If a foreign-born player has no ancestral qualification, then he can play for any of the Home Nations. Matt le Tissier's family is from Guernsey as far back as anyone knows, and so he had no ancestral qualification - and it's occasionally been claimed that Scotland enquired about his availability before he committed to England.

When Lawrie McMenemy was manager of England U-21, he was quite keen to poach Ryan Giggs from Wales, and so he had his people do some family tree research. But they found out that - despite having lived in England from the age of six - the only countries for which he was eligible were Wales and Sierra Leone.


Part-Timer
Chelsea Transfer Target

Mar 25, 2012, 12:47 PM

Posts: 4522
Location: Huntingdonshire
Team(s): Brentford, Bradford City, Peterborough United, Yaxley

Post #6 of 7 (2402 views)
Shortcut
Re: [AndyE] FIFA International Eligibility Guidelines Pt.1 [In reply to] Can't Post or Reply Privately


In Reply To
Coming back to the question ...

If a foreign-born player has an ancestral qualification for any of the Home Nations, then he can only play for that nation(s). So for instance, Owen Hargreaves - born in Canada of an English father and Welsh mother - was able to choose between Canada, England, and Wales. (And in fact, he did play for Wales at schoolboy before switching allegiance.) Further, he was only a few months short of also becoming eligible for Germany by residence at the point at which he committed to England.

If a foreign-born player has no ancestral qualification, then he can play for any of the Home Nations. Matt le Tissier's family is from Guernsey as far back as anyone knows, and so he had no ancestral qualification - and it's occasionally been claimed that Scotland enquired about his availability before he committed to England.

When Lawrie McMenemy was manager of England U-21, he was quite keen to poach Ryan Giggs from Wales, and so he had his people do some family tree research. But they found out that - despite having lived in England from the age of six - the only countries for which he was eligible were Wales and Sierra Leone.


Interesting that you can qualify for a completely foreign country by residence but not a home nation.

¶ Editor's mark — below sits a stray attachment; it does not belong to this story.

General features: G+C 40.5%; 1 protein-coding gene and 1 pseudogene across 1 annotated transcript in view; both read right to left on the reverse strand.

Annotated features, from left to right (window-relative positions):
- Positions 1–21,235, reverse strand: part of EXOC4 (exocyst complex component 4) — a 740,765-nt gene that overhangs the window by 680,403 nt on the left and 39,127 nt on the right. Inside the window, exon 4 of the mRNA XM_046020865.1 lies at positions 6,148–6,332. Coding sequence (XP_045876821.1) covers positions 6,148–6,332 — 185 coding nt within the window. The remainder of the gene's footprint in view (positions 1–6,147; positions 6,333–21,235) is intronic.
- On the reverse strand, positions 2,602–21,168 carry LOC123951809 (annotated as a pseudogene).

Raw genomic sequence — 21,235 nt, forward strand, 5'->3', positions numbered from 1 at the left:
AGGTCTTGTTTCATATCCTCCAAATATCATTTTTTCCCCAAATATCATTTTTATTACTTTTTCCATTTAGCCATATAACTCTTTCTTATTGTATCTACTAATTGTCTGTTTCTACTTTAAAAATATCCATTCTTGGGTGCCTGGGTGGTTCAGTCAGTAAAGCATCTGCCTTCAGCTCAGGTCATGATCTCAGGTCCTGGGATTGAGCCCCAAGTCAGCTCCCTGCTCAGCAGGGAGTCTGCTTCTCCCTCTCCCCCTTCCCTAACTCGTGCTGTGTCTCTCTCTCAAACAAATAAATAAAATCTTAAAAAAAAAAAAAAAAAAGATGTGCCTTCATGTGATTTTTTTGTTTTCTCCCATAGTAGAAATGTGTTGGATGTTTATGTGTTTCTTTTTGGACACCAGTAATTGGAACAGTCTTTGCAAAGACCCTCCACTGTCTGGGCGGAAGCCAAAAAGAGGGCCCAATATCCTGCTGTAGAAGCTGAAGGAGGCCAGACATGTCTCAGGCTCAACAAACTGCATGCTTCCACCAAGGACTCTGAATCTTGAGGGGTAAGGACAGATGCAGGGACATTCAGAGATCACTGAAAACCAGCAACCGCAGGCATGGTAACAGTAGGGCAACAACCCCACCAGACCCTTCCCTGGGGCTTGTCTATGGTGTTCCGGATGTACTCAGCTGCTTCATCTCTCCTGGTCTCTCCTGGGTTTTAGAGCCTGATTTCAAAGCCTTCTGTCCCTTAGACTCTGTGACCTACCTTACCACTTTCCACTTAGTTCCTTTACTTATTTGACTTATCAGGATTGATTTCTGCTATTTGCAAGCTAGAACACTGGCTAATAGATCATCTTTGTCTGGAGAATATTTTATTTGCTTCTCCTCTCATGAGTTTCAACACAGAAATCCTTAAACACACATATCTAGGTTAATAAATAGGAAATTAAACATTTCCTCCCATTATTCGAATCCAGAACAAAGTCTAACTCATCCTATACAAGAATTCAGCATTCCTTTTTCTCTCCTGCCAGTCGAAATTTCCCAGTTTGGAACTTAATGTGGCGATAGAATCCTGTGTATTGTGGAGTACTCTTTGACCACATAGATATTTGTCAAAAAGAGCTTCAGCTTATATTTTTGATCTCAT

Here's another anomoly, of sorts. My son qualifies to play for England by birth and passport and also for Poland through his maternal ancestry (although not by footballing ability) despite having never been there or speaking a single word of Polish. I, on the other hand, qualify only for England despite having spent some time in Poland and speaking some of the language. Go figure, as they say on the other side of the pond (where I have two nephews who are eligible to play for both England and the USA).


AndyE
First Team Star

Mar 25, 2012, 3:37 PM

Posts: 2386
Location: Rochester
Team(s): Chatham Town

Post #7 of 7 (2389 views)
Shortcut
Re: [Part-Timer] FIFA International Eligibility Guidelines Pt.1 [In reply to] Can't Post or Reply Privately

It is a bit odd - it's all to do with the four Home Nations being legally one country. I suppose the point is that if anyone could qualify for any Home Nation by residence, all the best players from Scotland, Wales, and Northern Ireland would end up playing for England - and that is not considered desirable.

Ordinarily, one becomes eligible for a country after five years residence - so you could have played for Poland if you had actually settled there permanently. There are a few exceptions though. The special treatment of the UK is one, and so is the fact that people from Northern Ireland can play for the Republic (which is a consequence of Irish nationality law).

Another special case concerns ethnic Greeks from outside Greece. Any such person can apply to join the Greek Armed Forces, and upon enlisting they automatically become a Greek citizen (unless they are already a Cypriot citizen) and are eligible to play for Greece.

A friend of mine once sat opposite Paul Stalteri on a flight to Toronto. Mr Stalteri told the guy sat next to him that he never realistically expected to be asked to play for his father's native Italy, which would have been his first choice. But he said that Guyana and Malta both approached him when he was on the point of committing to Canada, the land of his birth.

 
 


free hit counters

Search for (options) HOSTED BY SUMMIT SOCCER v.1.2.3